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INTERNATIONAL COMMUNICATION

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SIS 633-001 Designing Intercultural Training Programs
Instructor:
 Maria Morukian
Dates: October 8-9
Description: This hands-on course focuses on the design of intercultural programs to enhance and develop intercultural understanding, communication, and competence. Students develop and critique training program materials and curricula for practical application in such settings as schools, business, government, non-profits, and in international contexts. Emphasis is placed on programs for multicultural as well as substantially mono-cultural contexts. In addition to interpersonal and intercultural skills, and the development of training materials, the course briefly touches on evaluation as integral components of effective program design.

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INTERNATIONAL DEVELOPMENT

Click here for more information on ID Skills Institutes 

SIS 638-001 Business-NGO Partnership Building
Instructor:
Gelbard, A and Hendry, K
Dates: September 30 - October 2
Description: Provides the skills and knowledge to build successful cross-sector partnerships between businesses and NGOs based on practical experience. Covers skills that can be applied to all stages of this process: from networking, building relationships and trust, to writing an MOU, implementing a partnership and measuring outcomes.

SIS 638-003 Gender Analysis and Development
Instructor:
 Patricia Morris
Dates: October 15-16
Description: This course explores the concept of gender and its practical application to international development programs and policy. It covers a variety of analytical and planning tools as well as frameworks and methodologies developed and used by gender practitioners and activists worldwide. Course participants review gender concepts, gender analysis frameworks, gender analysis tools and strategies for gender mainstreaming and gender integration in international relief and development programs. This interactive skills institute focuses on applying gender analysis tools in program planning, implementation, monitoring and evaluation.

SIS 638-002 Budgeting for Development
Instructor:
Kristi Ragan and Nicholas Brown
Dates: October 28-30
Description: A basic understanding of how the U.S. government's budget, through the allocation of foreign aid, is managed to address international development challenges such as literacy, maternal and child health, good governance, clean water, and food security, is needed to understand how international development works. At a more practical level to work on any development project requires an understanding of how to build, manage and report on a budget. In this course, students learn the overall framework for how funding is allocated to the US Agency for Internal Development (USAID), how priorities are set, and how funds make their way to the USAID Mission managing resources at the country level. The course follows the program process within USAID as a guide to understanding how the budget flows down to individual projects and how NGO and for profit implementers use budgets to deliver assistance on the ground. Students learn the fundamentals of how to construct a budget, be introduced to budget monitoring methodologies, as well as get hands-on experience in basic budget forecasting and standard budget reporting.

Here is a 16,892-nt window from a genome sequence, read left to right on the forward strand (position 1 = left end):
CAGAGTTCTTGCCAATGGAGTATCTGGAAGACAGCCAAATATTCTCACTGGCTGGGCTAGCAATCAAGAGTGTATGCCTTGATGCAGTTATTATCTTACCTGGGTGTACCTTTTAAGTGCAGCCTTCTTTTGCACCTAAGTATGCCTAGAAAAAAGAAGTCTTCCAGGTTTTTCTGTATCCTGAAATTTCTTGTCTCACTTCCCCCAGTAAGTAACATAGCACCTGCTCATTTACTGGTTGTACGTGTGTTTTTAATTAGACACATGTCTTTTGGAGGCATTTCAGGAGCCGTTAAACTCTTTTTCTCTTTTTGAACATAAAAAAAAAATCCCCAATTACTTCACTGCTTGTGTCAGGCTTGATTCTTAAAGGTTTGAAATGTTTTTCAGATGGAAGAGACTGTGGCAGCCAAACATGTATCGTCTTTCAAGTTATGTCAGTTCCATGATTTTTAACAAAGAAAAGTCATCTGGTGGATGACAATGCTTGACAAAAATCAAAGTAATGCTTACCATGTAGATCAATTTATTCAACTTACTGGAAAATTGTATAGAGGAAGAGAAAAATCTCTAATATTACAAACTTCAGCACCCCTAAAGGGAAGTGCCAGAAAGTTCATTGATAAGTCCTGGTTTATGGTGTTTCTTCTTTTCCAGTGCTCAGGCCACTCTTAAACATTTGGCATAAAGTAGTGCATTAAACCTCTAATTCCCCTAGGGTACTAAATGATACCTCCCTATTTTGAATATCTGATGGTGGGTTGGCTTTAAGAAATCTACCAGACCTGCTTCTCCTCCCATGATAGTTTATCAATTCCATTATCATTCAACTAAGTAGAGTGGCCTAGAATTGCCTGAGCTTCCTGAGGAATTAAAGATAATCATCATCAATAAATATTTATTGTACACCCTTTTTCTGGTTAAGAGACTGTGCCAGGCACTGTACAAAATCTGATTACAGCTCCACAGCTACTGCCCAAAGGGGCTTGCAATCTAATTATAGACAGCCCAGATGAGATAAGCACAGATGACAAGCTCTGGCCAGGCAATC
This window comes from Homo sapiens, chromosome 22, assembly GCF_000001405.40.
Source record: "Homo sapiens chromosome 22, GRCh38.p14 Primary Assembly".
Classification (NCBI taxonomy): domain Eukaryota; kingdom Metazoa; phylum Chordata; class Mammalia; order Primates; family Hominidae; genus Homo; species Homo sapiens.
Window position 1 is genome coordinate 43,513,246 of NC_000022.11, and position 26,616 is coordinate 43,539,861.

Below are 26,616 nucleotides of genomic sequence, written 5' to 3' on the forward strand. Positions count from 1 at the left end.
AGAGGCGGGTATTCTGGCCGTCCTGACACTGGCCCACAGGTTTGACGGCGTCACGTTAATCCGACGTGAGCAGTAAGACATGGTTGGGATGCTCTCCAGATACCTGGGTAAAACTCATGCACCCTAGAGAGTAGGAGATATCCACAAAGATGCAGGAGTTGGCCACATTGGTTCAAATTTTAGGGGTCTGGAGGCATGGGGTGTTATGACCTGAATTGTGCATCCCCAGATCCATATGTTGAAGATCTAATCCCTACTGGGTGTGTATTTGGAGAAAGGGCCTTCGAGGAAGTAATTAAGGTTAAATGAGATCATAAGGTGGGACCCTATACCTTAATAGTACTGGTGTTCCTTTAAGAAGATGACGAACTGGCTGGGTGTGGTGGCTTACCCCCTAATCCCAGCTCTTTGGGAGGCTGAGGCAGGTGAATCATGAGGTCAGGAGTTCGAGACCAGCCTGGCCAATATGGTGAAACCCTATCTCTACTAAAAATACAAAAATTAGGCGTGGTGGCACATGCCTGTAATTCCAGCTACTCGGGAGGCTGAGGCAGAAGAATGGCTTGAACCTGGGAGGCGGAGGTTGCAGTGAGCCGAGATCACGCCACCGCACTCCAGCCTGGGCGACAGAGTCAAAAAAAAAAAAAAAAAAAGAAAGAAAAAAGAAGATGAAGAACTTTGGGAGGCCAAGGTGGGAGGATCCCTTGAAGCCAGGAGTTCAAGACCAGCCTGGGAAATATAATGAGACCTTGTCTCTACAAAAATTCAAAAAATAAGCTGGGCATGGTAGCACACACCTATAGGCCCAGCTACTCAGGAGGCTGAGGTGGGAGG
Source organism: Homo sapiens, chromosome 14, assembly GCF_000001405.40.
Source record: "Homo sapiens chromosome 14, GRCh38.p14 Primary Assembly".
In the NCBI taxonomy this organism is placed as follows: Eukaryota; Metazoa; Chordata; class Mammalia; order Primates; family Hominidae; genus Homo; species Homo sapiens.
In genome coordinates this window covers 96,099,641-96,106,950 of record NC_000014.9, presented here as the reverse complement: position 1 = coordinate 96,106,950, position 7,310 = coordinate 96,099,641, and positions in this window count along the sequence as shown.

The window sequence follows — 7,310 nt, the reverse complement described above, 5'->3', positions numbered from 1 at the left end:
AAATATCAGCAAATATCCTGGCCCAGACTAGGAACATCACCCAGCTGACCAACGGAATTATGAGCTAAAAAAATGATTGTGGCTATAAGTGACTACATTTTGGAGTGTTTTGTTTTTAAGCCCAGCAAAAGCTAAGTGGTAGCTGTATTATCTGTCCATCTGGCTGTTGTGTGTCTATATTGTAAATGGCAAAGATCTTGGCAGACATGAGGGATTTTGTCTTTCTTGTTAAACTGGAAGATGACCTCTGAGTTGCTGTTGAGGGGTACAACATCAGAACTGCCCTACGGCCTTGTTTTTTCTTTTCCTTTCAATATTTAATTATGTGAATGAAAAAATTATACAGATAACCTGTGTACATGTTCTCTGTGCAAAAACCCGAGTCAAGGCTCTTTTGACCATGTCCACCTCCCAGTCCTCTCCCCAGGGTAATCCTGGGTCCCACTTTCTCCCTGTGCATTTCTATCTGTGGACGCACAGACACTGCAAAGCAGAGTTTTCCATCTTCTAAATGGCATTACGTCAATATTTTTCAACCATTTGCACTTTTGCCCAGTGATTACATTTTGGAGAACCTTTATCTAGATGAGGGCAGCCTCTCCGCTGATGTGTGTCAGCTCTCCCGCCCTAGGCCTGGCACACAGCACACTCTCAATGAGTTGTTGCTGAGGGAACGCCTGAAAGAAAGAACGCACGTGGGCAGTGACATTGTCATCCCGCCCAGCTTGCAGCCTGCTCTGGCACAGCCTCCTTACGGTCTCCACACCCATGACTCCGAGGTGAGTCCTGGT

SIS 638-004 Developing a Successful Career Path
Instructor:
Ladek, S
Dates: September 16-18
Description: This practical course focuses on two major skills that are essential for every professional path and in every sector: how to build a system for attracting and acquiring new work and opportunities; and how to deliver high value for current work. The course demystifies what it takes to "make it," whether as a thought leader at a think tank, helping those in need at an NGO, in the private sector, government, or creating a company. Students gain a blueprint for how to create success for themselves, their group, or their organization. 

SIS 638 Project and Program Evaluation
Instructor: TBD

Dates: TBD
Description
: This course focuseson the development of skills to evaluate projects and programs using a variety of qualitative tools. It provides a basic understanding of the steps to include in preparing for and conducting an evaluation and includes you as the evaluator; designing evaluations; developing indicators; and practicing the use of several different tools.